April 25 (Bloomberg) -- General Motors Co. Chief Executive Officer Dan Akerson’s compensation mix was changed in 2012 to accommodate the possibility he may retire before his long-term restricted stock vests in three years, the company said.
“We certainly wouldn’t speculate on what he will actually do -- that’s up to him,” Tom Henderson, a GM spokesman, said in a telephone interview.
Akerson’s compensation, which is subject to government review because of GM’s 2009 U.S. bailout, increased 44 percent to $11.1 million last year, the Detroit-based automaker said today in a regulatory filing. That includes $1.99 million in restricted stock units that were earned as part of his 2011 compensation package and granted in 2012, the filing said.
Under Akerson’s previous pay structure, about $2 million of his compensation was paid as restricted stock, which had been granted in the following year and took three years to vest, GM said in the filing. Stock units that haven’t been vested upon retirement may be forfeited. With the new system for 2012, he got that $2 million as salary stock units, which vest immediately and are paid out over three years.
Akerson, 64, is putting his stamp on the largest U.S. automaker, seeking to cement GM’s position as the best-selling foreign carmaker in China with the announcement last week that the company and its partners will invest $11 billion in the country through 2016. He’s also seeking to gain sales in the U.S. with the introduction of about 20 new vehicles this year after GM’s market share dropped to an 88-year-low in 2012.
$9 Million Target
Akerson received $1.7 million in salary and $9.4 million in stock awards and other compensation, the automaker said today in a regulatory filing.
The GM CEO’s compensation totaled $7.7 million in 2011 when his target was $9 million. Akerson replaced Ed Whitacre in the post in 2010 and led GM through its initial public offering that November.
“I wouldn’t be surprised” if Akerson departs within the three-year period, Joe Phillippi, principal of consulting firm AutoTrends Inc. in Andover, New Jersey, said in a telephone interview. “He stepped up when Ed surprised everybody” by leaving before the IPO.
GM Vice Chairman Steve Girsky, along with Mary Barra, the company’s top product-development executive, and Mark Reuss, head of its North American operations, are seen as possible CEO successors when Akerson leaves, people familiar with the thinking have said.
While Akerson’s listed compensation for 2012 rose from 2011, GM says only the composition of his pay changed, in accordance with guidelines established by the U.S.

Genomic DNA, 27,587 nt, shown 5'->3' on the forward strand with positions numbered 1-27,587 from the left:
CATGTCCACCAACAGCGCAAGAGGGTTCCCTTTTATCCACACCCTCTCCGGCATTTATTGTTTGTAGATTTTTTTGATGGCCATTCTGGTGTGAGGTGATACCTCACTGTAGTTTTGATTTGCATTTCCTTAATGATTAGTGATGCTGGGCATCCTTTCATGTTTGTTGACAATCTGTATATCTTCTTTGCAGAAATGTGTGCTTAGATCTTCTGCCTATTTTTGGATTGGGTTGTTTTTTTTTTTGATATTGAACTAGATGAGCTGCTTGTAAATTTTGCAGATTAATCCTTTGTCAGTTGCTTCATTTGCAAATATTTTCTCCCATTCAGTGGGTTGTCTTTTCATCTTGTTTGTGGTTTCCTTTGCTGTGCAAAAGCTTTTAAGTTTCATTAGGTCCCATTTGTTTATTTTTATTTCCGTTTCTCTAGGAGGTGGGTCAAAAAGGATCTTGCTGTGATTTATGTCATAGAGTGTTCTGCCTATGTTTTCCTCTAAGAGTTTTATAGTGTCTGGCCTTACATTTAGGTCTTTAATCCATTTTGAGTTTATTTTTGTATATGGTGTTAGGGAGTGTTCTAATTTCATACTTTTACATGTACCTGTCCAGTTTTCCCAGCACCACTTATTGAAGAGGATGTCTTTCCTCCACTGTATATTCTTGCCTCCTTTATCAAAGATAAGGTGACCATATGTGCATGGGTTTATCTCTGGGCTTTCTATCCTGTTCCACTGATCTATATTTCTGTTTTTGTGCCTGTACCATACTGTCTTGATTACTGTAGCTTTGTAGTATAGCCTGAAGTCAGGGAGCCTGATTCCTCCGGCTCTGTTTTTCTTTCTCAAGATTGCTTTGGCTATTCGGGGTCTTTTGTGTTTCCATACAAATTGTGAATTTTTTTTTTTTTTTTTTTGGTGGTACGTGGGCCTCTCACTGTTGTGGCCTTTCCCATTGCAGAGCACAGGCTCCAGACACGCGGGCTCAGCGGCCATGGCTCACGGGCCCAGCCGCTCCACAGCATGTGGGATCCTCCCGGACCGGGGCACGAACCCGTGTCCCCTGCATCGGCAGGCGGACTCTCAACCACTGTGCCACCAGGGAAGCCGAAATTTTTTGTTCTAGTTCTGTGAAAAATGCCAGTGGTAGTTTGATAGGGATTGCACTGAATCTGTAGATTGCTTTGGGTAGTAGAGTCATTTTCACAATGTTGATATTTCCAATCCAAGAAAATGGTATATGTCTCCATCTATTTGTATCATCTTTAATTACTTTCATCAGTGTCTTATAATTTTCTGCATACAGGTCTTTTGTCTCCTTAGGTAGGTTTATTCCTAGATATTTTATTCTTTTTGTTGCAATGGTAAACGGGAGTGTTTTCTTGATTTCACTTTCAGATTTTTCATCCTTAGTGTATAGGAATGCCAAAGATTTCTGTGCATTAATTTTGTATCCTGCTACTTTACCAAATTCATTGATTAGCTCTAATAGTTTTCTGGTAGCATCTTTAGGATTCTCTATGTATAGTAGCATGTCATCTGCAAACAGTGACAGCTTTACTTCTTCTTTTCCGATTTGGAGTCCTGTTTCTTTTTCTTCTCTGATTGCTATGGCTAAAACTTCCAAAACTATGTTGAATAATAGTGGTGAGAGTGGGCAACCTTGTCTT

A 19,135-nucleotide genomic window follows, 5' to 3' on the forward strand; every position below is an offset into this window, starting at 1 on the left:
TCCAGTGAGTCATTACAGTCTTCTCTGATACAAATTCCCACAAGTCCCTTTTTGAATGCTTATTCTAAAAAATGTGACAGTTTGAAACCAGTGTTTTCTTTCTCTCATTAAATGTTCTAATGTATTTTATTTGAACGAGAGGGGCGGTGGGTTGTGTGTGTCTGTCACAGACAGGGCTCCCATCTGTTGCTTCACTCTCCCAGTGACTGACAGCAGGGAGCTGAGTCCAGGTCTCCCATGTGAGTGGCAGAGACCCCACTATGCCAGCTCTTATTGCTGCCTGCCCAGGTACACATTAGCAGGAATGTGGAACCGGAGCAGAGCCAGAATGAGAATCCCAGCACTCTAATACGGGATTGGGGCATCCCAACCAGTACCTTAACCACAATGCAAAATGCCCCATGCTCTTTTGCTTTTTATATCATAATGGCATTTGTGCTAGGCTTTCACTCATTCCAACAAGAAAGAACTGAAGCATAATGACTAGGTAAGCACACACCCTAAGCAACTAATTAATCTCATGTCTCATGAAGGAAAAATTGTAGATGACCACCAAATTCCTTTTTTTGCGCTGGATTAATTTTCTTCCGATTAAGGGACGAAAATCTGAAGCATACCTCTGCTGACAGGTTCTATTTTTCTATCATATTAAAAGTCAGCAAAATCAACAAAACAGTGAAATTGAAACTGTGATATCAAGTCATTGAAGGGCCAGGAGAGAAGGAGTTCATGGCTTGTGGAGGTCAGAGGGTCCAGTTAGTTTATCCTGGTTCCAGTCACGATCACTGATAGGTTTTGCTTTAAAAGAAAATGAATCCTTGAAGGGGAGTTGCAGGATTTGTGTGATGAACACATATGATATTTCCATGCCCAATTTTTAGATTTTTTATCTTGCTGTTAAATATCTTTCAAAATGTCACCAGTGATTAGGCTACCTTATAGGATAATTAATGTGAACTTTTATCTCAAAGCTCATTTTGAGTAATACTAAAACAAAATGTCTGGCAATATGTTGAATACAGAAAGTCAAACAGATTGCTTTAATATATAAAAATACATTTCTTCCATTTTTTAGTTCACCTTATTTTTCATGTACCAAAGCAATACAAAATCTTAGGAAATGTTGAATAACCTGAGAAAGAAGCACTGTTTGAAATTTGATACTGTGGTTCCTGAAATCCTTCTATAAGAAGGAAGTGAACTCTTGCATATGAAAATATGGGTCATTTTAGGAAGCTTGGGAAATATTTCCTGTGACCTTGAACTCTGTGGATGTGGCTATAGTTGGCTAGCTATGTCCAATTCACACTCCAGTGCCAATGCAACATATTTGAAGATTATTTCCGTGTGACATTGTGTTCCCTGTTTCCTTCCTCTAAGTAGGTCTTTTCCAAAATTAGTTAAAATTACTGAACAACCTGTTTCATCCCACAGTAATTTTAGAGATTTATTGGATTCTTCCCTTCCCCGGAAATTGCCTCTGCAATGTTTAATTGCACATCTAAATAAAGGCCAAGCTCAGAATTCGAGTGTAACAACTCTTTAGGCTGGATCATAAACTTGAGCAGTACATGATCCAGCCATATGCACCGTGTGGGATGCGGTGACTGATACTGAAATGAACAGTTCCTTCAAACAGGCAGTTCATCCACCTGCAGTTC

“His total compensation has not increased since joining the company in September 2010 and remains below the 10th percentile for executives in comparable positions due to the restrictions imposed by the special master, despite his significant contributions to operating performance and outstanding leadership,” GM said in the proxy.
Akerson’s pay trails many of his peers, including Ford Motor Co. CEO Alan Mulally, who received about $21 million in compensation last year, according to Ford’s proxy. Mulally also received stock payments of $11.7 million last month, $58 million last year and $56 million the year before as part of his incentive plan.
Volkswagen AG, the largest European automaker, paid CEO Martin Winterkorn 14.5 million euros ($18.9 million), 17 percent less than in 2011. Nissan Motor Co. paid CEO Carlos Ghosn $10.3 million.
Toyota paid President Akio Toyoda 136 million yen ($1.43 million), according to data compiled by Bloomberg.
Akerson’s compensation was criticized by the Special Inspector General for the Troubled Asset Relief Program in a January report that said the Treasury “failed to rein in excessive pay” at GM, American International Group Inc., and Ally Financial Inc., which were rescued by the U.S. government.
The U.S. Treasury is exiting its stake in GM through a series of sales that began in January. Executive pay restrictions can end once the Treasury sells off its remaining shares.
The Treasury said in December that it plans sell its entire GM holding within 15 months as the automaker bought $5.5 billion of its stock, or 200 million shares, from the government. As of April 1, the government’s stake had fallen to 16.4 percent, GM said in the filing.
GM rose 0.9 percent to $30.71 at the close in New York. The shares have gained 6.5 percent this year, while the Standard & Poor’s 500 Index increased 11 percent. GM’s 42 percent climb in 2012 was more than triple the S&P 500’s 13 percent rise.
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